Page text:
NEXT month’s public consultations by the Parliamentary Portfolio Committee on Public Service, Labour and Social Welfare on the amendments to the Labour Act, though overdue, are a welcome development.
The need to finalise labour law reforms cannot be overemphasized given how important this is for labour relations in Zimbabwe. The Labour Act amendments have been under the spotlight since the infamous 2015 Supreme Court ruling that allowed employers to dismiss workers on three months’ notice without paying retrenchment packages which resulted in thousands of workers losing their jobs.
Though that clause has been removed, labour law reforms since then have stalled.
As far back as 2018, then Labour minister Petronella Kagonye declared that the finalisation of the Labour law reforms had been prioritised for the first 100 days of her tenure.
“My ministry is in full throttle to provide the appropriate legal framework for business to thrive and contribute to the turnaround we need,” she said in a meeting with business in March that year.
But her utterances turned out to be just a load of hot air. The labour law reforms have since been bound by State red tape and dumped on government bureaucratic shelves to gather dust.
That the labour law reforms remain work in progress seven years after the Supreme Court ruling is a damning indictment on President Emmerson Mnangagwa’s government whose mantra is ‘Zimbabwe is Open for Business’.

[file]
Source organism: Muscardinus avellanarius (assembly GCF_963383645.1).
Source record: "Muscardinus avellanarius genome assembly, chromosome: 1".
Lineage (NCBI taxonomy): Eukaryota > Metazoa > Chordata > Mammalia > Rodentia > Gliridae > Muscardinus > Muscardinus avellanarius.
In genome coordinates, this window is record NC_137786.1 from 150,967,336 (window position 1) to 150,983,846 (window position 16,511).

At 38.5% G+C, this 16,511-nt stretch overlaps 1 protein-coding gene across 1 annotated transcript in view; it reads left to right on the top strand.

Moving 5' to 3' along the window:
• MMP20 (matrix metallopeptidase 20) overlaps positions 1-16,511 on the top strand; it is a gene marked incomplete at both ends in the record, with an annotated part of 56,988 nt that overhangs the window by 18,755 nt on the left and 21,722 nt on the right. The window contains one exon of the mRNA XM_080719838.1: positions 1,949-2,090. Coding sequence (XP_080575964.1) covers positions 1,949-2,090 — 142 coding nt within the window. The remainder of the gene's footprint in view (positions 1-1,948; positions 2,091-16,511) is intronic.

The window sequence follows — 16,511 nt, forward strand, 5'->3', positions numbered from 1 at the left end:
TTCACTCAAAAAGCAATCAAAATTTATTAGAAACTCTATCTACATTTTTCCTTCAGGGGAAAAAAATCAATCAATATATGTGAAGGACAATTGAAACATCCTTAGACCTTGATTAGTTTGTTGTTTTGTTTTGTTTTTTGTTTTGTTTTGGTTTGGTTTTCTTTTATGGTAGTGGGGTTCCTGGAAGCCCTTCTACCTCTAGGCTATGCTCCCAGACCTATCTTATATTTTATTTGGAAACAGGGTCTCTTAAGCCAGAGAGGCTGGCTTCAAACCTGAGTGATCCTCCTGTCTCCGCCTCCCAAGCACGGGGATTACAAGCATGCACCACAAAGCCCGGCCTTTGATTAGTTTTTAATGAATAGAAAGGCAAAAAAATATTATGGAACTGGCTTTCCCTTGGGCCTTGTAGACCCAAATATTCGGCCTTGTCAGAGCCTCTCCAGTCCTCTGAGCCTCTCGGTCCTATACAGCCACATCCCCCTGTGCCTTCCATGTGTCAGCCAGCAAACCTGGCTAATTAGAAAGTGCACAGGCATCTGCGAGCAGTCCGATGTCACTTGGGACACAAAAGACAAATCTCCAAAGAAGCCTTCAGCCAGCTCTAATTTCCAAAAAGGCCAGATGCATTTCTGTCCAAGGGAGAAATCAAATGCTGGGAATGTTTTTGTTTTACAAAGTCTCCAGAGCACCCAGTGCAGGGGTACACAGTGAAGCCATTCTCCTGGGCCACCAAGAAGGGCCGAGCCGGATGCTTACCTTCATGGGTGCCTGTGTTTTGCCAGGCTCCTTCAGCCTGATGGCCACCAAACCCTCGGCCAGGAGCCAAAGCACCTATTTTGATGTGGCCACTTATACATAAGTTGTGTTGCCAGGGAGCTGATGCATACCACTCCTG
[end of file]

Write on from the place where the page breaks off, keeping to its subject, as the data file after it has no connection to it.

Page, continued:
When Mnangagwa’s administration took over the reins in 2017, everyone was excited by the new dispensation’s mantra believing that the new government would be action oriented.
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But that was not to be. The regime has failed to finalise the labour law reforms which are pivotal to critical issues such as maternity leave, retrenchment, wage negotiations and employer-employee relations.
We now have no choice but to believe the many accusations suggesting that Mnangagwa’s administrarion is comfortable with the current labour laws because they serve its interests since most if not all of those in leadership own businesses.
That labour law reforms should satisfy all stakeholders who include government, business and workers but this adminstration seems to be oblivious to this.
Labour law reforms are critical for luring investment. They are crucial for any investor in deciding to set up shop in the country and the delay in completing the reforms undoubtedly contributes to the damning statistics of the country’s performance on the investment front.
Investment in Zimbabwe has been plummeting since 2018 with Foreign Direct Investment plunging from US$717 million to about US$150 million last year. The country has been placed at the bottom of the global Trade Openness Index by the United Nations Conference on Trade and Development.
A speedy refinement of the labour laws is a low-hanging fruit that the government should quickly pluck to help provide clarity going forward.
On the one hand Mnangagwa talks about being open for business and investment, on the other hand his government continues to drag its feet on fine-tuning such a critical law.
The sooner the labour law is reformed, the better the country’s chances of not only luring investment, but also significantly improving the labour relations landscape.